NaNoWriMo par: 1,667 words/day
NaNoWriMo total: 16,667 words
Personal par: 2,000 words/day
Personal total: 22,250 words
One third of the way through the NaNoWriMo challenge. Par is 16,667 words out of 50,000, but after another good session this morning, I stand at 22,250 words. I added 2,302 words this morning, covering about 2-1/3 scenes of the story. Late yesterday, I listed out the important scenes that I imagine account for something like 80% of the overall story and this morning I worked off that list. What a difference it makes! I glance at the list the night before, choose a couple of scenes that I want to tackle the next day, and then roll them around in my head as I fall asleep. This morning, I got started and knew exactly where I wanted to go. At my current pace, I’m on track to produce 66,700 words at the end of 30 days.
I really enjoy the early morning writing. I think 2 hours is the perfect amount of time, and forcing myself to write 2,000 words in that two hours is the perfect pace for me. Despite all of the writing I’ve done over the years, I don’t think I’ve ever had 10 consecutive days of 2,000+ words. I like the consistency of it. It is comfortable. And it means that I can (potentially) be a lot more productive. When I finish the first draft of the novel, I plan to set it aside for a while, let it sit so I can get some distance from it. But I plan to continue this habit that I am developing. At 2,000 words a day, I can be producing a draft of a short story or short novelette once a week. Of course, there are revisions to account for, but I imagine I could write on the order of 20 stories a year at this pace, which would be unprecedented for me. I can’t even imagine what it would be like to have 20 stories in circulation, making rounds at the various magazines.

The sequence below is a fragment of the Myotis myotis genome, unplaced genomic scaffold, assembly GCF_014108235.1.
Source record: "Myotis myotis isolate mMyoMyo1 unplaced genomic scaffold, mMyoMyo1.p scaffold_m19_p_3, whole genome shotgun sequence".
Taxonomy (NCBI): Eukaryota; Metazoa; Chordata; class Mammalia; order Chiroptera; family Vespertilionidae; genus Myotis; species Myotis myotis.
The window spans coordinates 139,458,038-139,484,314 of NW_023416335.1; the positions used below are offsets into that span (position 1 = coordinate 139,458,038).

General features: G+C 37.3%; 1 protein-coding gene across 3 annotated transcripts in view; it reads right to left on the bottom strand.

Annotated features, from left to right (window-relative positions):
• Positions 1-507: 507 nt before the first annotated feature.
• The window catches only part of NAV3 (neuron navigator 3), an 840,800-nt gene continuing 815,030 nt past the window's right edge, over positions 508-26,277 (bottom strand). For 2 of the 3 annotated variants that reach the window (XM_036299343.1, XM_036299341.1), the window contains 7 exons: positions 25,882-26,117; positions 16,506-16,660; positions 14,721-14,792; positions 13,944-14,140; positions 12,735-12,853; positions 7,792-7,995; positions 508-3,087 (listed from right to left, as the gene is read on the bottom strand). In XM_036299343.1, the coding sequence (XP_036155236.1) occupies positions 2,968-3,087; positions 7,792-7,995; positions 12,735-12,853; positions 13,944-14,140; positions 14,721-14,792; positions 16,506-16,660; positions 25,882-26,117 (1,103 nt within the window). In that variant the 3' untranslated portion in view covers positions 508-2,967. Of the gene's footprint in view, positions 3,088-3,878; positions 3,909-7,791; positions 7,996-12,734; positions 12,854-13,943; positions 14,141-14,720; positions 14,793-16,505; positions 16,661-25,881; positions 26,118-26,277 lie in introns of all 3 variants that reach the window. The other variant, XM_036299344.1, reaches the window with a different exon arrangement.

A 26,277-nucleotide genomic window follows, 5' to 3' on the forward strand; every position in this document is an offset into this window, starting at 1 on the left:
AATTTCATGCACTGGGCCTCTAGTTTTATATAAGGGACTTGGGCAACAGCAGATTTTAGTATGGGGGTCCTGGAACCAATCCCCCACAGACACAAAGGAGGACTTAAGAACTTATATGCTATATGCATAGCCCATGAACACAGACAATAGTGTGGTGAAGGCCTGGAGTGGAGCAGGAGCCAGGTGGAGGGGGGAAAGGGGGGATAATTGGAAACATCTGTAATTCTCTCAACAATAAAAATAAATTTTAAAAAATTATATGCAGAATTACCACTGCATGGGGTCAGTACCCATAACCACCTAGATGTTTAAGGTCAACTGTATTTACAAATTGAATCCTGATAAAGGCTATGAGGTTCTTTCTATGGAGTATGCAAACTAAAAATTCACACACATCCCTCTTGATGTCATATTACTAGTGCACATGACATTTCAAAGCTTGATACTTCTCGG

Listing out the scenes has been key for me. These may not ultimately be the right scenes, but they keep me writing, and that is what is critical for NaNo. At this point, I am nearly 5,600 words ahead of par. That’s 3-1/3 days. Having the comfort zone provides a cushion that makes the writing less stressful. I don’t feel behind, and certainly, a day or two where things don’t work out as well as they have been will not hurt me. But now that I have the list of scenes, I don’t foresee the kinds of problems I had toward the end of the first week.
I thought I might hit 23,000 words today and if I had stretched myself, I might have. But I stopped in the midst of an exciting scene, hoping that it would allow me to start up quickly tomorrow. It means that when I hit 23,000 words sometime early tomorrow, Far Away Places will officially be the longest single piece of fiction I’ve ever written. And each day that record will continue to grow.
If the novel grows to around 90,000 words, as I have planned, then I expect to finish the first draft sometime around December 15. That I’m actually writing more than 2,000 words/day may push the date up a little, but I think it’s important to have this secondary target in mind so that when NaNoWriMo concludes on November 30, I don’t lose my focus.